from The American Heritage® Dictionary of the English Language, 4th Edition

  • n. The act of representing, suggesting, or imagining in advance.
  • n. Something that prefigures; a foreshadowing.

from Wiktionary, Creative Commons Attribution/Share-Alike License

  • n. A vague advance representation or suggestion of something.
  • n. Something that prefigures.

from the GNU version of the Collaborative International Dictionary of English

  • n. The act of prefiguring, or the state of being prefigured.

from The Century Dictionary and Cyclopedia

  • n. The act of prefiguring, or the state of being prefigured; antecedent representation by similitude.

from WordNet 3.0 Copyright 2006 by Princeton University. All rights reserved.

  • n. the act of providing vague advance indications; representing beforehand
  • n. an example that prefigures or foreshadows what is to come


from Wiktionary, Creative Commons Attribution/Share-Alike License

From Late Latin praefigurationem, nominative form of praefiguratio.


  • From this, and from the many groans and sighs that are reported of the boy (who still struggled to keep reading, an activity feared and despised by his father, as it was by the owner of Frederick Douglass), we receive a prefiguration of the politician who declared in 1856, “I used to be a slave.”

    Lincoln’s Emancipation

  • Benedict XVI continued, saying that from the cross, Jesus sees his Mother and the beloved apostle, a very important individual, but more important he is a prefiguration of all loved people, all the disciples and especially all priests.

    The Papacy

  • I did, however, share a plane with Aaron Eckhart, and even though he's not exactly a superstar (at least not yet), the hard-working actor proved a fitting prefiguration to my trip.

    Morris Ruskin: My Toronto Film Festival

  • The ginger-haired baby Elizabeth is mainly a squalling infant in the period of the narrative, which chiefly covers the years 1527 – 35, but in the figure of her sibling Mary, one is given a chilling prefiguration of the coming time when the bonfires of English heretics will really start to blaze in earnest.

    The Men Who Made England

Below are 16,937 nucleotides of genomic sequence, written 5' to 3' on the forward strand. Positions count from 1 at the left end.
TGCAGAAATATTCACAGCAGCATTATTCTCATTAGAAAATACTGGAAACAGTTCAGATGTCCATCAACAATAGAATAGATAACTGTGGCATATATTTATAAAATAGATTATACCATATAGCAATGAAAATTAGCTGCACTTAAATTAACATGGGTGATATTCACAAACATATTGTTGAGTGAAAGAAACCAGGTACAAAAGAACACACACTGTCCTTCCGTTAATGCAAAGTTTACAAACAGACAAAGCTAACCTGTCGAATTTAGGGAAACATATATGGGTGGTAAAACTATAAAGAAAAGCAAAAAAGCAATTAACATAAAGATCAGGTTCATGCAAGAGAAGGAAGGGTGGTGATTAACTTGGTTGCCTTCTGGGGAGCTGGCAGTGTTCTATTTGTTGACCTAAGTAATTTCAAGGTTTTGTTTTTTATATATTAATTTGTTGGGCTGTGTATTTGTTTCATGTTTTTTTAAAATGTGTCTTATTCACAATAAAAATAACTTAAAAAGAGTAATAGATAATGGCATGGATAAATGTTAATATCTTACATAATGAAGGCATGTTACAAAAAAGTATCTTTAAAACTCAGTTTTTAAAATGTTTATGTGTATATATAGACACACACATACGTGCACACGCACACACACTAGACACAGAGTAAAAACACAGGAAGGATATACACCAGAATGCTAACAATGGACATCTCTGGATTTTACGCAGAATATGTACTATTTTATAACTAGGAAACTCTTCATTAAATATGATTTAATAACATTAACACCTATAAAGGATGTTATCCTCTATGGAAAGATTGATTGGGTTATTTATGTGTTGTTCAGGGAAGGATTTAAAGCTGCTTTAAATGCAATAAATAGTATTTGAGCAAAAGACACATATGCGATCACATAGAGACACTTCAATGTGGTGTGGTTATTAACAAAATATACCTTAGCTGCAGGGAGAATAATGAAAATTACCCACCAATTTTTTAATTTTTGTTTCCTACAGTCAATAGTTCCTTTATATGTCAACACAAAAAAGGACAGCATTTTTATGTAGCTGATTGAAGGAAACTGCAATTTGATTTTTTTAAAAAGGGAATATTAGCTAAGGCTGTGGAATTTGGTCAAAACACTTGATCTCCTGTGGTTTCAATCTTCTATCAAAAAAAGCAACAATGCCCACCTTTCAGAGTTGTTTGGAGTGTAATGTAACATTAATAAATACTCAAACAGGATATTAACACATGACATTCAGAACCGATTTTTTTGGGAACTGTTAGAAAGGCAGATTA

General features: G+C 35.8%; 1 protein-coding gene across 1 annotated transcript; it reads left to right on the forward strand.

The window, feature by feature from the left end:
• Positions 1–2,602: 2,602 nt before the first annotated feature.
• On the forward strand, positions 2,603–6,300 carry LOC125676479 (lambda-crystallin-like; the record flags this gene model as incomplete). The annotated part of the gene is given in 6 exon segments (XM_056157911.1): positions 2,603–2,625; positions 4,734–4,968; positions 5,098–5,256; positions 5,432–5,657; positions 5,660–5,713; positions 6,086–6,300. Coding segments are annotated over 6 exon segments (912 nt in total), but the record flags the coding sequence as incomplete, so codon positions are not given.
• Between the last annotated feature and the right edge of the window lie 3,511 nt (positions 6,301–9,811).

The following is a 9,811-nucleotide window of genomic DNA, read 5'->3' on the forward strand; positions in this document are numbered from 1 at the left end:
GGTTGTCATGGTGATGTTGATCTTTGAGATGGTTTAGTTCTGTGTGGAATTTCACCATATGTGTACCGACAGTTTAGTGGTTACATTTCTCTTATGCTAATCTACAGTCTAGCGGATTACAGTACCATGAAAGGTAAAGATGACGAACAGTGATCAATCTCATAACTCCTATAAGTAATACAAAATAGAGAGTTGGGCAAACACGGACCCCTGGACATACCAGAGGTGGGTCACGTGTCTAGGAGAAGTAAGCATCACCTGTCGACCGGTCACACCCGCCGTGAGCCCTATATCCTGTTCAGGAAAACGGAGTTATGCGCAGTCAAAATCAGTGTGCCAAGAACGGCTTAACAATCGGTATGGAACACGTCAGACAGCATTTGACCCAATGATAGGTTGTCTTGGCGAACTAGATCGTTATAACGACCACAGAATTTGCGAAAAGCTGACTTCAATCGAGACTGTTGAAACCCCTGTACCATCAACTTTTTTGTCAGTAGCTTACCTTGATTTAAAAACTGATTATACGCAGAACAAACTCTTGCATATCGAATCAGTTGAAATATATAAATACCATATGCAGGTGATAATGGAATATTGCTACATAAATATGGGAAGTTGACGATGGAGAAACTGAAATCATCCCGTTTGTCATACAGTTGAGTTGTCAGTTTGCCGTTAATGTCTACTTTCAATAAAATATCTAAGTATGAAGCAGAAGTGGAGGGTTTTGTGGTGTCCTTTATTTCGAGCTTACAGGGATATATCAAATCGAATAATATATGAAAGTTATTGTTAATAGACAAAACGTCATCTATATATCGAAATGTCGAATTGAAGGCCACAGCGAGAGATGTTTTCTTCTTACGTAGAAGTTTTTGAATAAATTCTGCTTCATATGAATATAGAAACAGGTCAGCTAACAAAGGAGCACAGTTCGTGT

• And here, too, is a prefiguration of Barack Obama, who made his career by insisting that there are no red states and blue states, only the United States.

    ‘On Whitman’: The Real American

  • Much like Pentecostalism is for Christianity, Islamism is a way station, a prefiguration of things to come.

    Michael Vlahos: America: Enemy of Change, Midwife of the Future

  • It was the prefiguration, the signpost up ahead that Rome had already fallen.

    Michael Vlahos: America: Enemy of Change, Midwife of the Future

  • He found it in the classicized expressionism of the "New Objectivity," an approach he helped create and promulgate, even beyond Germany's borders (and a phenomenon about which we in America are still too little apprised, even despite its influence on some of our favorite artists - look at Dix's own prefiguration of such popular latter-day artists as Lucien Freud and H.C. Westermann).

    Peter Frank: Blague d'Art: Dix's Mix (No Quick Fix)

  • Tapping again the relation of language to the unconscious, of sleep to poetry, her disappointed suitor Philip has a nightmare prefiguration of her elopement with Stephen, dreaming in lubricious glottal pulsations that "Maggie was slipping down a glistening, green, slimy channel of a waterfall, till he was awakened by what seemed a sudden, awful crash"

    Phonemanography: Romantic to Victorian

  • Later she felt ashamed that she had resorted to borrowed words — that she had used those of Simone Weil, whose life she had come to see as a prefiguration of her own.

    A Theology of Anorexia


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